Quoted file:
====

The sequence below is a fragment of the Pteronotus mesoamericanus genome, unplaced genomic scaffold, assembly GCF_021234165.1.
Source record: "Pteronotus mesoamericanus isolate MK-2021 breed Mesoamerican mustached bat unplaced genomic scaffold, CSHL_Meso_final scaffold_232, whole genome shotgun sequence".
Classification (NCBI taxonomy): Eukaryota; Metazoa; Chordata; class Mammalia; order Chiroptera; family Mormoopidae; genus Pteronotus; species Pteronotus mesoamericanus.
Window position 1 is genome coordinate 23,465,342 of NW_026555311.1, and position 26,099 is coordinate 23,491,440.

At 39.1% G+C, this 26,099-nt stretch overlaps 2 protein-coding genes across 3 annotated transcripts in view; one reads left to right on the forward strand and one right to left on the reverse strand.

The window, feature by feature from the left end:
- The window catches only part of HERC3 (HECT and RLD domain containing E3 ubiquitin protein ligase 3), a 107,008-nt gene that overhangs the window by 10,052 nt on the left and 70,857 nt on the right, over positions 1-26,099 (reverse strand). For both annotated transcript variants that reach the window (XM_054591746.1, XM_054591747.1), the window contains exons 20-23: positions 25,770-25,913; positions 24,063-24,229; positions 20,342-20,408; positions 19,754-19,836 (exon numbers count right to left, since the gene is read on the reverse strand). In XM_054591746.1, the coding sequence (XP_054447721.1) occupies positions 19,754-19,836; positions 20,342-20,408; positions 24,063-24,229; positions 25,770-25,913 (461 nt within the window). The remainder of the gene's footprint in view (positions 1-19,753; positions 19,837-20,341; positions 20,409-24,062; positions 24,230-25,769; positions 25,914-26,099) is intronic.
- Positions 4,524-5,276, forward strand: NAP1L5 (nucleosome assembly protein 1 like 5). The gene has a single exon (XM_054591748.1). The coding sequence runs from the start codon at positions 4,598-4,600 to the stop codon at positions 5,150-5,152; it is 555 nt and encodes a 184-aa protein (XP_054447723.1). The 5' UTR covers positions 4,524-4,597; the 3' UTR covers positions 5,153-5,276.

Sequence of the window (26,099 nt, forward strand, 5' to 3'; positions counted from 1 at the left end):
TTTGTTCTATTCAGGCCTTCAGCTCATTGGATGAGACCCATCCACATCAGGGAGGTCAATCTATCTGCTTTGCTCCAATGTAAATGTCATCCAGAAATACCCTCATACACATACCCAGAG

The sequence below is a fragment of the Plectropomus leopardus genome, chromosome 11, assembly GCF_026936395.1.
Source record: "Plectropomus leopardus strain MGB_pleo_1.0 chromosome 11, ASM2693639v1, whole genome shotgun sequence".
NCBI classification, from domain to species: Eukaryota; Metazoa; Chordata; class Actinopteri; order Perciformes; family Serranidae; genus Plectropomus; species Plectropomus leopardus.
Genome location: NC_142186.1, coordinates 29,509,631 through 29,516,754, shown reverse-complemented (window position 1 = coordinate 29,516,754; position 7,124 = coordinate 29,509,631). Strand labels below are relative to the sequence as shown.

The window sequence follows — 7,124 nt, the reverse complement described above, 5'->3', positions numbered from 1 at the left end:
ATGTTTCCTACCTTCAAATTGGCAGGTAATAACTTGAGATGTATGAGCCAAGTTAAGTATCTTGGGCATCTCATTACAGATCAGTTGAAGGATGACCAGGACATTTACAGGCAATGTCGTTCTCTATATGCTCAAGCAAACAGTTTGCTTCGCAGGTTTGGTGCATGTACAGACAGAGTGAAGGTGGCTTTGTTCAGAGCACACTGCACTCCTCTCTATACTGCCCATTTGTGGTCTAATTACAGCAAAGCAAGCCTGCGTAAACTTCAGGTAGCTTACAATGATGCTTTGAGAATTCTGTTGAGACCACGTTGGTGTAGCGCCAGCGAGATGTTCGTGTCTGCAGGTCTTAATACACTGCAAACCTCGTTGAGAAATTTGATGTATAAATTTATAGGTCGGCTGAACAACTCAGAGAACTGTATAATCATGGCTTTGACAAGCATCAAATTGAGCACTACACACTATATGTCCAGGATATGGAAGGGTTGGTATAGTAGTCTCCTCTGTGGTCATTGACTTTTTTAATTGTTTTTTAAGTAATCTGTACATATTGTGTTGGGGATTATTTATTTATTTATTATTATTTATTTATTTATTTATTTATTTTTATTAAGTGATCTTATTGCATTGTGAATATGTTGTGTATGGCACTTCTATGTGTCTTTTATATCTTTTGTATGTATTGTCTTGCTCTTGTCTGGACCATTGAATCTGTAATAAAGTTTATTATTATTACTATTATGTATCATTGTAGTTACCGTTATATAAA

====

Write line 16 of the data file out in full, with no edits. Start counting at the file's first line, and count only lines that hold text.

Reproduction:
ATGTTTCCTACCTTCAAATTGGCAGGTAATAACTTGAGATGTATGAGCCAAGTTAAGTATCTTGGGCATCTCATTACAGATCAGTTGAAGGATGACCAGGACATTTACAGGCAATGTCGTTCTCTATATGCTCAAGCAAACAGTTTGCTTCGCAGGTTTGGTGCATGTACAGACAGAGTGAAGGTGGCTTTGTTCAGAGCACACTGCACTCCTCTCTATACTGCCCATTTGTGGTCTAATTACAGCAAAGCAAGCCTGCGTAAACTTCAGGTAGCTTACAATGATGCTTTGAGAATTCTGTTGAGACCACGTTGGTGTAGCGCCAGCGAGATGTTCGTGTCTGCAGGTCTTAATACACTGCAAACCTCGTTGAGAAATTTGATGTATAAATTTATAGGTCGGCTGAACAACTCAGAGAACTGTATAATCATGGCTTTGACAAGCATCAAATTGAGCACTACACACTATATGTCCAGGATATGGAAGGGTTGGTATAGTAGTCTCCTCTGTGGTCATTGACTTTTTTAATTGTTTTTTAAGTAATCTGTACATATTGTGTTGGGGATTATTTATTTATTTATTATTATTTATTTATTTATTTATTTATTTTTATTAAGTGATCTTATTGCATTGTGAATATGTTGTGTATGGCACTTCTATGTGTCTTTTATATCTTTTGTATGTATTGTCTTGCTCTTGTCTGGACCATTGAATCTGTAATAAAGTTTATTATTATTACTATTATGTATCATTGTAGTTACCGTTATATAAA